What Makes a Restaurant Manager Successful?
In order to balance the books or even show a profit, all managers need to possess a specific set of skills and various traits to drive their success.
Managing Stress and Multi-tasking.
Running a restaurant requires a manager to be adept at executing several restaurant-related chores which can lead to a great deal of endless stress. Checking the inventory, managing cash flow and coping with any employee conflicts can all impede a smooth-running business if not handled efficiently. Restaurant Managers work long hours, as much as 12 to 15 hours a day and need to be able to manage stress effectively. Managing staff, keeping customers satisfied and answering phones are just a few examples of a restaurant manager’s duties. This also means that being able to multi-task is extremely important when it comes to remaining organized.
Passion and enthusiasm are ingredients that are necessary in order for a restaurant to thrive. Restaurant managers must be determined to succeed. Without these emotions, the business is doomed to failure.
Maintaining Employee Documentation.
It is a requirement of the U.S. Department of Labor that all employee records are kept up to date. This also means being aware of the labor laws as far as the minimum wage and overtime pay is concerned and keeping track of hours worked and pay received for every employee. It is also necessary to monitor staff availability and any absences.
Introducing new ideas helps prevent a restaurant settling into a rut of serving the same menus day in and day out. Being imaginative and creative encourages staff motivation and helps to attract new customers in a very competitive restaurant industry.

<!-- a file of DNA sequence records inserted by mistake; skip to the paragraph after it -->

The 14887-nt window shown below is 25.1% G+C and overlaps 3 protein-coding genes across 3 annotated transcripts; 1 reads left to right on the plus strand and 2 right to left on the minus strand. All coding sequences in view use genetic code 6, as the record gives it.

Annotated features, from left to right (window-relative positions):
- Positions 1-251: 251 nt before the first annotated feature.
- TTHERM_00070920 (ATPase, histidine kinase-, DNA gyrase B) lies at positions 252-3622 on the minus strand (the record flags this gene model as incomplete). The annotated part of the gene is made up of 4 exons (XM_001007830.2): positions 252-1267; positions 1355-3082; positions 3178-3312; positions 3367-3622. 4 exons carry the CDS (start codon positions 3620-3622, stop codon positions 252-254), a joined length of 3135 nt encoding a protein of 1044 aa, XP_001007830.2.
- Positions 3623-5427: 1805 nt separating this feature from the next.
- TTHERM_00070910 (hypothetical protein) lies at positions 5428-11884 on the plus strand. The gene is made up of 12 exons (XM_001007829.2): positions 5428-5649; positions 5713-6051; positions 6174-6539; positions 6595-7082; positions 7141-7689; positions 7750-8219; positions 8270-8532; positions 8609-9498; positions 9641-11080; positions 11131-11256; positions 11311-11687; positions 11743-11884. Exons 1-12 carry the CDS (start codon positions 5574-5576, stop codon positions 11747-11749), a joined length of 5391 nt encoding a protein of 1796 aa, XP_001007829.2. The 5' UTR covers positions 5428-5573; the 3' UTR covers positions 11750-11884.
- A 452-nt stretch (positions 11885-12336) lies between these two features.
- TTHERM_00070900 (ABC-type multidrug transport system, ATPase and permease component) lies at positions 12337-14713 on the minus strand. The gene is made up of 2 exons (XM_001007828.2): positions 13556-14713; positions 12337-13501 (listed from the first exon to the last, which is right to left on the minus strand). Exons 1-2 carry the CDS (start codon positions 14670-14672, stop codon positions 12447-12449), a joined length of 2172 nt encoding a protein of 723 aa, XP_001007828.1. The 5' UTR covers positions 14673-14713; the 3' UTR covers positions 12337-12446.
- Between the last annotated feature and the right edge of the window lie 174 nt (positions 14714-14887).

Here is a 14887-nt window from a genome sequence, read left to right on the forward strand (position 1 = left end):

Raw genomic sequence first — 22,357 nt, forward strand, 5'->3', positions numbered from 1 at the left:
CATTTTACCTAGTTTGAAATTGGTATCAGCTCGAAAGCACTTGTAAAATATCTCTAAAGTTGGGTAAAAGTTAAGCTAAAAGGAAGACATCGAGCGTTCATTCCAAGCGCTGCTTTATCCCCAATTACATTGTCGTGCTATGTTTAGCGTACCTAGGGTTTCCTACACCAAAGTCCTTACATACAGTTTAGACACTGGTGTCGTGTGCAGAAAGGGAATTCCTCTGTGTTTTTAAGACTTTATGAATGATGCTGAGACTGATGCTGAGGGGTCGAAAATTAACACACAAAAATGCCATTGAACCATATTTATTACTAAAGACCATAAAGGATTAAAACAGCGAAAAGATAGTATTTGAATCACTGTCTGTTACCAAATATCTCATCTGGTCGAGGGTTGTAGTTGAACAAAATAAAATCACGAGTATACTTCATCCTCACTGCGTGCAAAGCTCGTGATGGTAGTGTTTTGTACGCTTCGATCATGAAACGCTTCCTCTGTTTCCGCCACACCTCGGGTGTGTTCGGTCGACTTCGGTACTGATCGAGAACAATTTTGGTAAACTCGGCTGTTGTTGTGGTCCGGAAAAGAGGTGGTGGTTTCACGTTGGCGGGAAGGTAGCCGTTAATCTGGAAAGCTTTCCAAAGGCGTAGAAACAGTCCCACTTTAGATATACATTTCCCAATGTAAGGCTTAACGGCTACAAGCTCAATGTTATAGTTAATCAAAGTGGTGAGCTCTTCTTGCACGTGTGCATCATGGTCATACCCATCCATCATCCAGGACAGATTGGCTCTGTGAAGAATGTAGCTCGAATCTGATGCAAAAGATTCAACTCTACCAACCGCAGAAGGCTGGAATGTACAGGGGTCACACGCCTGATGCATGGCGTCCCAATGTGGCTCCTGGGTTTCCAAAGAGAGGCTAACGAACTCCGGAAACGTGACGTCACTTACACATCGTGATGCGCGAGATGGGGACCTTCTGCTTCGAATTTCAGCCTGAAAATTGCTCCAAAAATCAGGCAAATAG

Customer Relations and Responsibility.
All managers must be responsible for serving food that is both safe and hygienic, as stated by the Federal Food, Drug and Cosmetic Act. Another important aspect of restaurant management is to build and nurture good customer relations. Customers feel welcome will return and become regular diners at the establishment.
It is vital that a manager has a thorough knowledge of all the products being provided in the restaurant. Because of this, Managers should mingle with the chefs in the kitchen and taste the food. Additionally, Restaurant Managers should be aware of what the customers are consuming and ensure that standards are being maintained.
Return on Investment.
When running a restaurant, making a profit becomes a priority. The initial investment of establishing a restaurant can be very high. Therefore, good managerial skills require the ability to recoup some of that expense. If the kitchen needs a revamp, consider carefully if it is worth it. For example, the cost involved could negatively affect projected profit margins, which could lead to greater loss. Instead, it is better to defer the project until a later date and concentrate on taking small steps at a time to reach specific goals.